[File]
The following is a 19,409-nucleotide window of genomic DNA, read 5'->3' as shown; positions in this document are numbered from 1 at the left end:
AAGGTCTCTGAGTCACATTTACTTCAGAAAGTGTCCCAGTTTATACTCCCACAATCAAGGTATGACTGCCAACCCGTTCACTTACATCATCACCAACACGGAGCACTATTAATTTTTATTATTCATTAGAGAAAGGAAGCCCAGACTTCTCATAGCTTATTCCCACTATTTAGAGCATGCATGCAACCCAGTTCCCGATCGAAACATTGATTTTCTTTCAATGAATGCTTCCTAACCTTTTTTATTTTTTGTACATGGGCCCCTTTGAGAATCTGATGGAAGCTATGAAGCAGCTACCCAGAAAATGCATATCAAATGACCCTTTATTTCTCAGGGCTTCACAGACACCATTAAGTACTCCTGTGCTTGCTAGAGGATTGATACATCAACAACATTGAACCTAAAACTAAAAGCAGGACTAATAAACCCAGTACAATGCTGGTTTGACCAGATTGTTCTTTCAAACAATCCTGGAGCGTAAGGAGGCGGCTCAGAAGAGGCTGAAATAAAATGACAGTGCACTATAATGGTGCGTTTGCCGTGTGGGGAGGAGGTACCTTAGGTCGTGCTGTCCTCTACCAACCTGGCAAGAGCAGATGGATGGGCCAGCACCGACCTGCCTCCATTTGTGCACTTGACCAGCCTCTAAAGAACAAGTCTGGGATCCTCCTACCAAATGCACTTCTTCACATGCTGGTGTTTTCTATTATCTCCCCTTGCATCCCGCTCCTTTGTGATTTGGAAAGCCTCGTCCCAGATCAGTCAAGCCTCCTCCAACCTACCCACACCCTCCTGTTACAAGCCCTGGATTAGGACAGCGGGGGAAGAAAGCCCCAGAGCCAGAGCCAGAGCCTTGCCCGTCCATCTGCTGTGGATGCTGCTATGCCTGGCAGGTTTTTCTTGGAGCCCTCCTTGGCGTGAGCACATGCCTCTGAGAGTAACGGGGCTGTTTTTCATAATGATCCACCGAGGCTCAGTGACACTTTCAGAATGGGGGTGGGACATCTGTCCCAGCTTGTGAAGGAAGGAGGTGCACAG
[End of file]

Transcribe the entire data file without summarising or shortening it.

The following is a 19,409-nucleotide window of genomic DNA, read 5'->3' as shown; positions in this document are numbered from 1 at the left end:
AAGGTCTCTGAGTCACATTTACTTCAGAAAGTGTCCCAGTTTATACTCCCACAATCAAGGTATGACTGCCAACCCGTTCACTTACATCATCACCAACACGGAGCACTATTAATTTTTATTATTCATTAGAGAAAGGAAGCCCAGACTTCTCATAGCTTATTCCCACTATTTAGAGCATGCATGCAACCCAGTTCCCGATCGAAACATTGATTTTCTTTCAATGAATGCTTCCTAACCTTTTTTATTTTTTGTACATGGGCCCCTTTGAGAATCTGATGGAAGCTATGAAGCAGCTACCCAGAAAATGCATATCAAATGACCCTTTATTTCTCAGGGCTTCACAGACACCATTAAGTACTCCTGTGCTTGCTAGAGGATTGATACATCAACAACATTGAACCTAAAACTAAAAGCAGGACTAATAAACCCAGTACAATGCTGGTTTGACCAGATTGTTCTTTCAAACAATCCTGGAGCGTAAGGAGGCGGCTCAGAAGAGGCTGAAATAAAATGACAGTGCACTATAATGGTGCGTTTGCCGTGTGGGGAGGAGGTACCTTAGGTCGTGCTGTCCTCTACCAACCTGGCAAGAGCAGATGGATGGGCCAGCACCGACCTGCCTCCATTTGTGCACTTGACCAGCCTCTAAAGAACAAGTCTGGGATCCTCCTACCAAATGCACTTCTTCACATGCTGGTGTTTTCTATTATCTCCCCTTGCATCCCGCTCCTTTGTGATTTGGAAAGCCTCGTCCCAGATCAGTCAAGCCTCCTCCAACCTACCCACACCCTCCTGTTACAAGCCCTGGATTAGGACAGCGGGGGAAGAAAGCCCCAGAGCCAGAGCCAGAGCCTTGCCCGTCCATCTGCTGTGGATGCTGCTATGCCTGGCAGGTTTTTCTTGGAGCCCTCCTTGGCGTGAGCACATGCCTCTGAGAGTAACGGGGCTGTTTTTCATAATGATCCACCGAGGCTCAGTGACACTTTCAGAATGGGGGTGGGACATCTGTCCCAGCTTGTGAAGGAAGGAGGTGCACAG